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School data trends positive

Cabell
Dec. 11, 2012 @ 11:08 PM

HUNTINGTON -- Test scores are up, the number of dropouts is down, and more students are taking career and technical education courses.

Those were among the findings discussed at a recent special Cabell County Board of Education meeting that focused solely on a variety of measures of school and student performance in Cabell County Schools. Assistant Superintendent Gerry Sawrey and Jeff Smith, director of assessment and curriculum, also discussed Advanced Placement trends and how students are utilizing the state's Innovation Zone waivers to earn credit toward graduation.

One of the first things Sawrey pointed out to board members is how well Cabell County students are doing on the state's WESTEST 2 assessment exam, which is taken each May.

Results from the 2012 test placed Cabell at 20th best in the state, up from 23rd in 2011, 28th in 2010 and 29th in 2009. The WESTEST 2 was put in place in 2009. The test is considered much more rigorous than the original WESTEST and requires students to use deeper critical thinking skills.

Sawrey pointed out that in 2005, Cabell County ranked 24th in the state on the much-easier, basic level WESTEST. And that was the best students performed during a four-year stretch that hit a low point in 2008 -- the final year for the first WESTEST -- when Cabell County ranked 37th.

"We ranked lower when the test was easier," she said.

But, as she went deeper into the numbers, she showed not everyone is excelling. Black, special education and low-socioeconomic students are scoring much lower in reading and math than those who are not in a low-socioeconomic subgroup (a student could be in more than one subgroup).

Sawrey and Smith also talked about the data available for teachers which can be individualized for each student. A new system called the growth model maps out a minimum of two years' worth of WESTEST 2 data and can show where students might trend in the future in reading or math.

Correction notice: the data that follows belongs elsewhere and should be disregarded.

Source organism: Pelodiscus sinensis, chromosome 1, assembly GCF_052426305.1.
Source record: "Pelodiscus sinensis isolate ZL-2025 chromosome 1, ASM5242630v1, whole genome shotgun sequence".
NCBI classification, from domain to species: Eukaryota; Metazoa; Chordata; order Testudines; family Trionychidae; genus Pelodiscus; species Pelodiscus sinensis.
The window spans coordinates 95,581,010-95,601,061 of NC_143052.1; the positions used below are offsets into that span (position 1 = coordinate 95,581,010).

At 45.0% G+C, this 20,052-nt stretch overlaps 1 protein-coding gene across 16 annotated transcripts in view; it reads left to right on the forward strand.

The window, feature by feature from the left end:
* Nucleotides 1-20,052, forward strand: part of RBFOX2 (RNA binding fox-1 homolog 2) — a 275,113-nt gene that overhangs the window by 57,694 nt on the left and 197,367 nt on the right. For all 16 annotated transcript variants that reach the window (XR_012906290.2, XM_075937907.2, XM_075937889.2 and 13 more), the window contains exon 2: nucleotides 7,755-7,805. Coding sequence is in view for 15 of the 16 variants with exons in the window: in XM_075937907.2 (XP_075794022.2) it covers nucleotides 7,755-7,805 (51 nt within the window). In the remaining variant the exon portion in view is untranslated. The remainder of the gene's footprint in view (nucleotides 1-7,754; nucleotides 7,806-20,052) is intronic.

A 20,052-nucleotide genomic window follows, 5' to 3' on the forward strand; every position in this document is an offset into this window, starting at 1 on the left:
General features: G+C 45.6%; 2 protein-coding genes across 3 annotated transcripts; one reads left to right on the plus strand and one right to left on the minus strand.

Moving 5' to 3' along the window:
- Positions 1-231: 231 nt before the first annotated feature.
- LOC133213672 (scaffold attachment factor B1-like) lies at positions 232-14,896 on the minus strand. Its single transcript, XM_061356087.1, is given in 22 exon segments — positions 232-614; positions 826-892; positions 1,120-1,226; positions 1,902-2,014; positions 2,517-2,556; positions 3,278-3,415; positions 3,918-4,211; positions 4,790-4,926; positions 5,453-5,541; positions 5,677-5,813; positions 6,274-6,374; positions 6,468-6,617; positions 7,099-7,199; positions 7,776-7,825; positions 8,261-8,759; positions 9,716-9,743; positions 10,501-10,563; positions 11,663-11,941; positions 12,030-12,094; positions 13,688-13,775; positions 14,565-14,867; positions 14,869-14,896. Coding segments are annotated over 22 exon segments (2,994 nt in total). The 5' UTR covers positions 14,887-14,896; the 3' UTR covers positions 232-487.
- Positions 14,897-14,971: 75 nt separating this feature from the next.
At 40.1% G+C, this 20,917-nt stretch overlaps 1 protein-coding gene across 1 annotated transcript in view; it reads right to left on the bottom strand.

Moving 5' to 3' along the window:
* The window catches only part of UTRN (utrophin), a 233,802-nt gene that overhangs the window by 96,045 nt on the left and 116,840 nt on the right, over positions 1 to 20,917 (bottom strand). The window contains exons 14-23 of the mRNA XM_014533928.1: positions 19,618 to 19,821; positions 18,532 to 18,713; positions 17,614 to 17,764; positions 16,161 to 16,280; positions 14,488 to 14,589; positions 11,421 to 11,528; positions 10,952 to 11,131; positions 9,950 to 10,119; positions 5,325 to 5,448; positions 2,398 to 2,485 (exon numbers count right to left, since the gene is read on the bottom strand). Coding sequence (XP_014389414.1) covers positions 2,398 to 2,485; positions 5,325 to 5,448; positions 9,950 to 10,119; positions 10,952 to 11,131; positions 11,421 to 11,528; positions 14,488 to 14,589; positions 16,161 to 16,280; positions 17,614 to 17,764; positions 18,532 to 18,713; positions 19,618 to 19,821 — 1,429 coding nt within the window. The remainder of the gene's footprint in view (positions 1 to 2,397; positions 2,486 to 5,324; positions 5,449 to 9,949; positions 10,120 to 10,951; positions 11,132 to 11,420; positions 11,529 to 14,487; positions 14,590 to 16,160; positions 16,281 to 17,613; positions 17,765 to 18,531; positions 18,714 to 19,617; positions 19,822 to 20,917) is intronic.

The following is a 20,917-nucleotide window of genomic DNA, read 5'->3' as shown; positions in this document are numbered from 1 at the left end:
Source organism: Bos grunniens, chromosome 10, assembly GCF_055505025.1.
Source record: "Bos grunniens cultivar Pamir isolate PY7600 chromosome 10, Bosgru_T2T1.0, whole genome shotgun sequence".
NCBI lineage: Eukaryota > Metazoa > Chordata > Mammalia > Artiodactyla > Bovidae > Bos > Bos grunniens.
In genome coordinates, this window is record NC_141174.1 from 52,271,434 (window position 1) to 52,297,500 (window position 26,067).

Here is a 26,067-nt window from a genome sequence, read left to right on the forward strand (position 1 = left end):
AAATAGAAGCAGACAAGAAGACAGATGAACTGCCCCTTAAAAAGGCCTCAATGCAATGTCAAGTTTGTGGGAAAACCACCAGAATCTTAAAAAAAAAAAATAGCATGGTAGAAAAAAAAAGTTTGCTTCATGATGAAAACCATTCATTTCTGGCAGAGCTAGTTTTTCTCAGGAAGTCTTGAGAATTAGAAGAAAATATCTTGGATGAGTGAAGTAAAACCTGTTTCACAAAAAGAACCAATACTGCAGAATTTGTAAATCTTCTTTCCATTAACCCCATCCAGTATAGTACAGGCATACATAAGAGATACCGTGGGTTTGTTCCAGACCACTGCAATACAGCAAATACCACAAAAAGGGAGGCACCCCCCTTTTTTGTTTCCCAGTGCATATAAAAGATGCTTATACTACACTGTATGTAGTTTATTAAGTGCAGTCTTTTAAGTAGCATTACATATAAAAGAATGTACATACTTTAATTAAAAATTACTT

Other data discussed in the Dec. 6 meeting included:

The number of dropouts has decreased from 222 in 2010 to 95 last school year. The highest in the past decade was 250 in 2005.

The number of students passing Advanced Placement exams has increased. The exams are given to every student in an AP class and count for college credit if a student scores a 3 or higher. In 2012, 51 percent of the 1,012 enrolled in AP classes (some are enrolled in more than one AP class) scored at least a 3. That exceeds the recent high of 48 percent in 2007. The tests became mandatory in 2010 when the county agreed to pay the test fee for the students.

However, the county continues to struggle in getting black students and low-socioeconomic students enrolled in AP courses.

The career and technical education programs continue to see increased enrollment. Since 2010, the number has nearly doubled to 165 students. And those students are taking multiple courses, as the total seats last year grew to 3,584 from 1,135 during the 2010-2011 school year.

More students are taking advantage of extended learning opportunities and embedded credits. Extended learning opportunities allow students to meet state standards by what they are doing outside the classroom, such as a student who earns a music credit based on private piano lessons and performances.

Embedded credit allows students to earn multiple credits for one class. For example, students who take all four years of JROTC can earn their physical education, health and civics credits. Marching band members also can earn their physical education credit.

Disciplinary offenses for which students can be expelled have decreased during the past two school years from 151 in 2009-2010 to 106 in 2011-2012.

Attendance rates for freshman students have increased by 2 percent since 2010 after three years at the 88th percentile.

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